The Academy Awards is no stranger to controversy and the lack of diversity has been a big issue. While Hollywood seems to be righting the wrongs that have plagued Tinseltown for so long, plenty of female directors were caught in the crossfire in terms of not getting recognition for their past works as a filmmaker. This article will name the five female directors who were wrongly snubbed of an Oscar nomination. Let’s get started with our first name:
Ava DuVernay (Selma)
The 2015 snub of Selma ultimately started the #Oscarssowhite movement. While Selma did receive two Oscar nominations, critics noticed how the Academy voters completely ignored DuVernay and David Oyelowo for any directing or acting nominations. Had DuVernay been nominated for Selma, she would’ve made history as the first African American woman to be nominated for an Oscar in the directing field. For the longest time, it was rumored that the reasoning behind DuVernay and Oyelowo’s snub was due to their protest of the police killing of Eric Garner. The cast wore “I Can’t Breathe” t-shirts and Oyelowo revealed the Oscar voters’ response to the situation: “I remember at the premiere of Selma us wearing ‘I Can’t Breathe’ t-shirt in protest,’ he explained. “Members of the Academy called in to the studio and our producers saying, ‘How dare they do that? Why are they shit?’ and ‘We are not going to vote for that film because we do not think it is their place to be doing that.” DuVernay backed up the actor’s statement with the Academy acknowledging his words and promising to do better. Whatever your feelings are regarding the political crap that takes place in Hollywood, Selma was such a powerful film due to DuVernay’s stellar direction. It’s a sensitive and compelling story that could’ve easily been mishandled in the wrong hands; however, DuVernay’s confident direction and skilled craft as a storyteller makes this one of the best films ever made.
Patty Jenkins (Monster)
Before Patty Jenkins led the first DC female action superhero feature, the longtime director made this little gem early in her career. Monster depicts the life of prostitute and serial killer Aileen Wuornos. Somehow, the film got the beautiful Charlize Theron to look like an average hillbilly jane; however, what makes Theron and Christina Ricci’s performance so riveting is Jenkins’s mastery over the subject at hand. Jenkins does an excellent job at not glamorizing Wuornos’s crimes, yet instills a necessary humanity behind the woman who’s a heavily damaged soul.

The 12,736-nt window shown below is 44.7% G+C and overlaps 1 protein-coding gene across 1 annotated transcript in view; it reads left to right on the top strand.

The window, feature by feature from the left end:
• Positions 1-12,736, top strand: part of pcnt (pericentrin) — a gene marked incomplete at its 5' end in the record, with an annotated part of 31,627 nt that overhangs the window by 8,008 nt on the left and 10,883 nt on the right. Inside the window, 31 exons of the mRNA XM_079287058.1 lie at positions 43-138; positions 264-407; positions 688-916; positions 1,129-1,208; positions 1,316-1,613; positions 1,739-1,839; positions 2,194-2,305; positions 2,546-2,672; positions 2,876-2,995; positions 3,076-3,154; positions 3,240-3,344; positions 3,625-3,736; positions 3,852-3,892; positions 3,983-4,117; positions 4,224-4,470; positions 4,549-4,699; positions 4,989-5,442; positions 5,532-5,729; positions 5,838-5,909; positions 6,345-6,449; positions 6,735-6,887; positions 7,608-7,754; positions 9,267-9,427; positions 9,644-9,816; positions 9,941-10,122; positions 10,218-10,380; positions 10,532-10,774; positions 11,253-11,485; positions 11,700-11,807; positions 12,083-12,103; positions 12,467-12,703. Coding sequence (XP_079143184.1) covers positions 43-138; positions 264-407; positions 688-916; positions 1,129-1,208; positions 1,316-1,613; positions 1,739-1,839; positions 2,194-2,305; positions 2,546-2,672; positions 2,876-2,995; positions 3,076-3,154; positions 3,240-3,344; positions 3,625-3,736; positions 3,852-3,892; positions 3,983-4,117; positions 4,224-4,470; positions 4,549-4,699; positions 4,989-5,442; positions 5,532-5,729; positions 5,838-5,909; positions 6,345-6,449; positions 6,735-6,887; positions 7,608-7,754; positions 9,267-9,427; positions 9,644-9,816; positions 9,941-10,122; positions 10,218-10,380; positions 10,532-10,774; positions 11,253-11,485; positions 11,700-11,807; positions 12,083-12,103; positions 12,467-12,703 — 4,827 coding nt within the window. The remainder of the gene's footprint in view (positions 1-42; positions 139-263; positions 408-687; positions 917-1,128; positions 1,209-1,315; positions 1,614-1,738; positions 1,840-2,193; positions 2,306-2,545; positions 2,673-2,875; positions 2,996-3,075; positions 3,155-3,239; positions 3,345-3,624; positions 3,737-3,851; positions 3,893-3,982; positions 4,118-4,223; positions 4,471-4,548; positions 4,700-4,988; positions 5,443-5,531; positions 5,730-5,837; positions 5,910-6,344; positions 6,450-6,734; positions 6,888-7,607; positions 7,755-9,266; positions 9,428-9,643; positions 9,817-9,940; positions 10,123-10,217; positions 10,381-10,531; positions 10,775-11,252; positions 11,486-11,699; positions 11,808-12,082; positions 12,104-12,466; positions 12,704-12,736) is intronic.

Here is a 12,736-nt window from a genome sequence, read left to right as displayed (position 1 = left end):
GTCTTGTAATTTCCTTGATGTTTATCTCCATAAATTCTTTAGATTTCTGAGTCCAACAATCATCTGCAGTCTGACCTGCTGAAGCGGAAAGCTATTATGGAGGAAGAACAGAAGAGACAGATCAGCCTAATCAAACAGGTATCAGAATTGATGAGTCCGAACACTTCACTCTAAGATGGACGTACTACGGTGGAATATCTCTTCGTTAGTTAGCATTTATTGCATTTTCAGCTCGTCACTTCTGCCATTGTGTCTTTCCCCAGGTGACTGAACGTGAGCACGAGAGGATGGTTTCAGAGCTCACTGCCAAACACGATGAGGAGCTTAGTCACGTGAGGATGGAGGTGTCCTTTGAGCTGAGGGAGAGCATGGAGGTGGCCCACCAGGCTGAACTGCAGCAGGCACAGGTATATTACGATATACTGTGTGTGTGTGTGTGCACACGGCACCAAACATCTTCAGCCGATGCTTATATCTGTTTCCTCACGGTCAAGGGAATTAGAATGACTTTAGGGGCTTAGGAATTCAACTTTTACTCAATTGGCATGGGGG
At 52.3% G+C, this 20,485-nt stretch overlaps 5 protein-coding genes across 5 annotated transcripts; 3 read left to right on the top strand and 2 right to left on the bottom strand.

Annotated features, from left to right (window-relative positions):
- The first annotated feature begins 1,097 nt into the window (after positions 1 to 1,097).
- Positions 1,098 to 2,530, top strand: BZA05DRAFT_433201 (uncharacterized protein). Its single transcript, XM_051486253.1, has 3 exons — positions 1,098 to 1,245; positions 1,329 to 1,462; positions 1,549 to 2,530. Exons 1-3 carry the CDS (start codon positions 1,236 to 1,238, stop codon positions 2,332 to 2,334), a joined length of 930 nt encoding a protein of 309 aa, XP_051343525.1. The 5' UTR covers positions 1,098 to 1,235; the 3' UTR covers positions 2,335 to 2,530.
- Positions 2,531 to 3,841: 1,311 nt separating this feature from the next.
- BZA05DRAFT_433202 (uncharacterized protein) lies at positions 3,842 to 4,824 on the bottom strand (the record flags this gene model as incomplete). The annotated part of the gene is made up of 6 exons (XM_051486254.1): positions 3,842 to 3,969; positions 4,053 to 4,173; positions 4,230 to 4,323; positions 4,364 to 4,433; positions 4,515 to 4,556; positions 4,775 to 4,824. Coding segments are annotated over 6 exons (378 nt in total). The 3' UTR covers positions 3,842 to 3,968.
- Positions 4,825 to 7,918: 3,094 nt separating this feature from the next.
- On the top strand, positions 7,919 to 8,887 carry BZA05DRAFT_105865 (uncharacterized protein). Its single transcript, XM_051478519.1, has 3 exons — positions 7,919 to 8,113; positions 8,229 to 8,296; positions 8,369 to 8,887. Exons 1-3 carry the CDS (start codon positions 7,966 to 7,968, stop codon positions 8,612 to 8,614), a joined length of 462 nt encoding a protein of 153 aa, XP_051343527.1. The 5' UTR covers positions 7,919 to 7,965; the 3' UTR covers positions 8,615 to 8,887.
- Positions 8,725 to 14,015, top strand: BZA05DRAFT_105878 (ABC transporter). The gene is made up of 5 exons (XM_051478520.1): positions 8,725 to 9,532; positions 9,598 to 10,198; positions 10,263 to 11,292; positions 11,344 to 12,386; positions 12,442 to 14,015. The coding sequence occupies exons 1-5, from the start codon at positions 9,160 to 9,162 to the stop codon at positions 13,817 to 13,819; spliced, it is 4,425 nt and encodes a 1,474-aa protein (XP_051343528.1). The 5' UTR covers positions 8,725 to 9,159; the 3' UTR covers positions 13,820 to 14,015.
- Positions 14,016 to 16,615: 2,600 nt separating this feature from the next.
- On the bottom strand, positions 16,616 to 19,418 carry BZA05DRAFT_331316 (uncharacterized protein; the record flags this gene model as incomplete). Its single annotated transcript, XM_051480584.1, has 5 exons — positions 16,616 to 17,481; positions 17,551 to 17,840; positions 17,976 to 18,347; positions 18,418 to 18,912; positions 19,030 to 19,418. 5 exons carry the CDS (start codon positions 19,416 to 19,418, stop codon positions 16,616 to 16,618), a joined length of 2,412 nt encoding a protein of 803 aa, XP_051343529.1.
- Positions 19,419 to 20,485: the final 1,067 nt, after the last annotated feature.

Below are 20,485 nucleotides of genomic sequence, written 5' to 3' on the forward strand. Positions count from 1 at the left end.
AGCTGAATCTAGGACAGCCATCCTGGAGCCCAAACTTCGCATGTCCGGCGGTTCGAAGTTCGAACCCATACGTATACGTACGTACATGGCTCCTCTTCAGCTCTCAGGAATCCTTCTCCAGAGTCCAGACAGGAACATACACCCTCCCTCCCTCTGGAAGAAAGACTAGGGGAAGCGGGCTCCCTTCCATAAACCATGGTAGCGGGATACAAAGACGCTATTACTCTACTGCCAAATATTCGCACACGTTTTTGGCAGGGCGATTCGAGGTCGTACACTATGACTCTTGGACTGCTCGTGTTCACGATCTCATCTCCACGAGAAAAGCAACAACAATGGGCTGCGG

Greta Gerwig (Little Women)
Greta Gerwig made a huge splash as a writer/director by surprising critics and audiences with Lady Bird. The film would go on to earn Gerwig a directing nomination; Though she didn’t win the Oscar, it was only the beginning of a promising career behind the camera for Gerwig. Fast forward to 2019, and Gerwig once again proved her talent by directing Little Women. This movie was both a critical and financial success, with many feeling that Gerwig’s second nomination was a shoe-in. Little Women was nominated for six Oscars including a Best Adapted screenplay nomination for Gerwig; however, she was completely shunned out of the directing category. 2019 was a big year for movies so the Best Directing category field was likely not an easy process and giving Bong Joon-ho the award for Parasite was the right call, though Gerwig certainly deserved to be nominated. Somehow, her craft in the 2019 remake only got better, taking the classic film in new directions while managing to bring the best out of an A-list cast.
Celine Sciamma (Portrait of a Lady on Fire)
Surprisingly, this intimate and engrossing foreign feature about the young daughter of a French countess developing a mutual attraction to a female artist got no love from the Oscar voters. This beautifully crafted and visually stunning film was mostly ignored by American awards (though it did win Best Foreign Language Film at the Golden Globes) despite its strong 98% score on rotten tomatoes. Granted, just because a film has a high percent score on rotten tomatoes doesn’t automatically mean that it deserves an Oscar nomination; however, Portrait of a Lady on Fire had most of the pieces that Oscar voters tend to love. Plus, it’s just an excellent and thought-provoking film that’s driven by the amazing direction from Celine Sciamma.
Kathryn Bigelow (Zero Dark Thirty)
Kathryn Bigelow would eventually get her much deserved statue thanks to the incredible Hurt Locker, but arguably, Bigelow’s first win should’ve come from Zero Dark Thirty. At the very least, Bigelow should’ve been nominated for Thirty as the 2012 feature is brilliantly crafted from Bigelow’s direction. The film focuses on the man hunt of Osama bin Laden in Abbottabad, Pakistan and it manages to be a strong and captivating piece that doesn’t come off as propaganda non-sense. As I stated previously, Bigelow would eventually get her Oscar for Best Director; however, it’s just a shame that she only has one nomination in her record books.
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